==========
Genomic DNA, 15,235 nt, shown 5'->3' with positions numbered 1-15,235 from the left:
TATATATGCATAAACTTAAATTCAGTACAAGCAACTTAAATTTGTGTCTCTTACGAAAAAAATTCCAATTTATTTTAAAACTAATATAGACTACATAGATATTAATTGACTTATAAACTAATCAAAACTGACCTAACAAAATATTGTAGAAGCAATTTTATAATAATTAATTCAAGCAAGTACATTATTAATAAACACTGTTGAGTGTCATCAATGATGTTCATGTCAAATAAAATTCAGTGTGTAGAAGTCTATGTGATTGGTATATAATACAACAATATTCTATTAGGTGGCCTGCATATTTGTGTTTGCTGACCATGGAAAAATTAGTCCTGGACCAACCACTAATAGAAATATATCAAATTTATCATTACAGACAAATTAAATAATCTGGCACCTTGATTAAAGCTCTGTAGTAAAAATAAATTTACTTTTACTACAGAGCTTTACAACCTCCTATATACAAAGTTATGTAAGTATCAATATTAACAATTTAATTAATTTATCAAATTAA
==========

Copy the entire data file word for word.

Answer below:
Genomic DNA, 15,235 nt, shown 5'->3' with positions numbered 1-15,235 from the left:
TATATATGCATAAACTTAAATTCAGTACAAGCAACTTAAATTTGTGTCTCTTACGAAAAAAATTCCAATTTATTTTAAAACTAATATAGACTACATAGATATTAATTGACTTATAAACTAATCAAAACTGACCTAACAAAATATTGTAGAAGCAATTTTATAATAATTAATTCAAGCAAGTACATTATTAATAAACACTGTTGAGTGTCATCAATGATGTTCATGTCAAATAAAATTCAGTGTGTAGAAGTCTATGTGATTGGTATATAATACAACAATATTCTATTAGGTGGCCTGCATATTTGTGTTTGCTGACCATGGAAAAATTAGTCCTGGACCAACCACTAATAGAAATATATCAAATTTATCATTACAGACAAATTAAATAATCTGGCACCTTGATTAAAGCTCTGTAGTAAAAATAAATTTACTTTTACTACAGAGCTTTACAACCTCCTATATACAAAGTTATGTAAGTATCAATATTAACAATTTAATTAATTTATCAAATTAA